Chain Training: Get Stronger and Faster
By John Gaglione
Many coaches utilize various forms of plyos, Olympic lifts, and box jumps in order to increase power, get stronger, and faster. I use many of these methods myself with my athletes, but many coaches do not have a lot of time to teach Olympic lifts(Snatch, Clean and Jerk, High Pull, etc) or may not feel comfortable teaching them. We can utilize the squat, bench, and deadlift in order to increase power and strength as using the Dynamic Effort Method and Max Effort Method. This is particularly effective with the combination of chains.
Many people think the bench, squat, and deadlift can only be utilized for building “slow strength”, but the reality is any lift performed explosively can be implemented to increase power. We can utilize what is called the Dynamic Effort method in order to develop speed and explosive power. As a general rule of thumb we can simply monitor bar speed in order to figure out what weight will work best, but I will give some percentages as mere guidelines for implementing this method.
The Dynamic Effort Method is typically 40%-70% of 1RM for 6-12 Sets of 1-3 Repetitions. In general If we use a lighter percents we will use more repetitions and more chain weight. When we use a higher percents we will use less chain weight and less repetitions.
We like to utilize chains with the Dynamic Effort method, since the chains on the barbell are a form of accommodating resistance. Accommodating resistance means that as the weight is lowered the chains will pile up on the ground and the load will be lighter in the bottom of the motion. As the athlete reverses the motion and raises the weight back up the chain will come off the ground and the load will be heavier in the lock out position. This accommodates for the athlete’s natural strength curve, where the athlete is normally stronger in the lock out position. This teaches the athlete to accelerate through the entire lift. When using straight weight the athlete will naturally decelerate, since the weight will be the same through the entire range of motion. Since the weight gets heavier at the top the athlete is forced to accelerate through the entire range of motion.
In this example shown below the athlete is using about 60% of their max for the Safety Squat Bar Box Squat and 80 pounds of chain weight. Depending on the strength of the athlete we will utilize any where from 1-3 chains per side, which equates to 40-120 pounds of total chain weight. Each chain weighs approximately 20 pounds each and can be purchased through Elite Fitness Systems.
The chains help build a strong lockout and a powerful start for all types of lifts. If the athlete isn’t explosive the athlete will fail since the weight gets heavier at the top of the lift. The athlete is FORCED to move the weight fast in order to lock out the weight. When setting up the chain for the squat and the bench a smaller “feeder” chain should be used in order to have most of the chain de-loaded on the floor at the bottom position. This allows for the greatest contrast of weight to be loaded and de-loaded in order to improve speed and lockout strength.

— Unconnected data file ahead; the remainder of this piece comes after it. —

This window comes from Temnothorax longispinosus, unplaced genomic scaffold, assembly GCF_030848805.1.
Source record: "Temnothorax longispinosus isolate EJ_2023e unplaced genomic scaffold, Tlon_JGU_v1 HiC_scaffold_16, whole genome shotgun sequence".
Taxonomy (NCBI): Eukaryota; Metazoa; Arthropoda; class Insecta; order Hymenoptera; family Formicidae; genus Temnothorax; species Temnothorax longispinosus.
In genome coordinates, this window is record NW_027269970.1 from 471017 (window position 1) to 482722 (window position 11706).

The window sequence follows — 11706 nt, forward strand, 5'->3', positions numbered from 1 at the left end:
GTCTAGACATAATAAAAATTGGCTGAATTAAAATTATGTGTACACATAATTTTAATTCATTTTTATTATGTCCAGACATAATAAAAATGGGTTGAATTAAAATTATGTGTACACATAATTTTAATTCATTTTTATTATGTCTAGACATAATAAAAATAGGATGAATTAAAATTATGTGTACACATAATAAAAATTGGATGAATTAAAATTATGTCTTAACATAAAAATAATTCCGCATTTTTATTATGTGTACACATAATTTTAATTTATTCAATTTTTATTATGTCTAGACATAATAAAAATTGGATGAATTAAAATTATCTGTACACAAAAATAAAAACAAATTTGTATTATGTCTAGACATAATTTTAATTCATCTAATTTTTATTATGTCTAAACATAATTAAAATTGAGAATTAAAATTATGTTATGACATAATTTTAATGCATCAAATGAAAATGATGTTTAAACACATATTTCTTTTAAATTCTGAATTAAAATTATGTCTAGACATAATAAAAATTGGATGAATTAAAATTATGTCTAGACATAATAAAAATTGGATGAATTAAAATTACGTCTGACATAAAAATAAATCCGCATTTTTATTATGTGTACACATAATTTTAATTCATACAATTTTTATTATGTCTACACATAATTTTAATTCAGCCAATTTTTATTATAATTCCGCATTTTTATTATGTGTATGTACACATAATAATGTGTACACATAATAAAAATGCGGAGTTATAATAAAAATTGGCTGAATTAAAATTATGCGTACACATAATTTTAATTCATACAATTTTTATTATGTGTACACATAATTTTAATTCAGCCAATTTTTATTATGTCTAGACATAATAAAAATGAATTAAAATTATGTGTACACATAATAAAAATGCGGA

For the deadlift and floor press no feeder chain is necessary I like to use special collars for the deadlift, but they can be draped over the bar at the middle link of the chain for a quick and effective set up. You can also implement the chain for strength work and go heavier than 90% as shown below.
When we implement loads greater than 90% for 1 to 3 sets we call this the Max Effort method. True max effort work is done with single repetitions, but with our athletes we typically utilize 5RM(Rep Max), 3RM, or 2RM loads instead. This is not to be done with beginner athletes or clients. They should have solid technique and a good base of strength and strength endurance before utilizing the Max Effort method.
Here is a picture showing how the chains can be draped over the bar for the floor press. This particular workout was done for strength and the loads were very heavy. This athlete in particular bench presses around 305 pounds so we added 80 pounds of chain weight for the floor press. Someone who benches much less than this might only use 40 pounds of total chain weight for the floor press. This is an example of the modified Max Effort method since the load is greater than 90%, but is not a single repetition.
Chains can also be utilized for a variety of other exercises as well that I will outline in the future. Chains can be used to improve strength, speed, and a help build a strong lock out for a variety of different lifts. If coaches are not comfortable teaching Olympic lifts, the bench, squat, and deadlift combined with chains can be used to develop an explosive and strong athlete.
I hope you enjoyed this week’s trainer tip! Any questions please feel free or if you would like to have more information of how to utilize or set up chains in your workout please comment below.
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About the Author
Coach John Gaglione is a Sport Performance Specialist out of Long Island New York and the director of strength and conditioning for Plainedge High School’s Football and Wrestling Programs. An avid strength sport athlete John also competes in powerliftering and kettlebell strong sport competitions. If you would like to learn more about John you can reach him at www.gaglionestrength.com or e-mail him at firstname.lastname@example.org.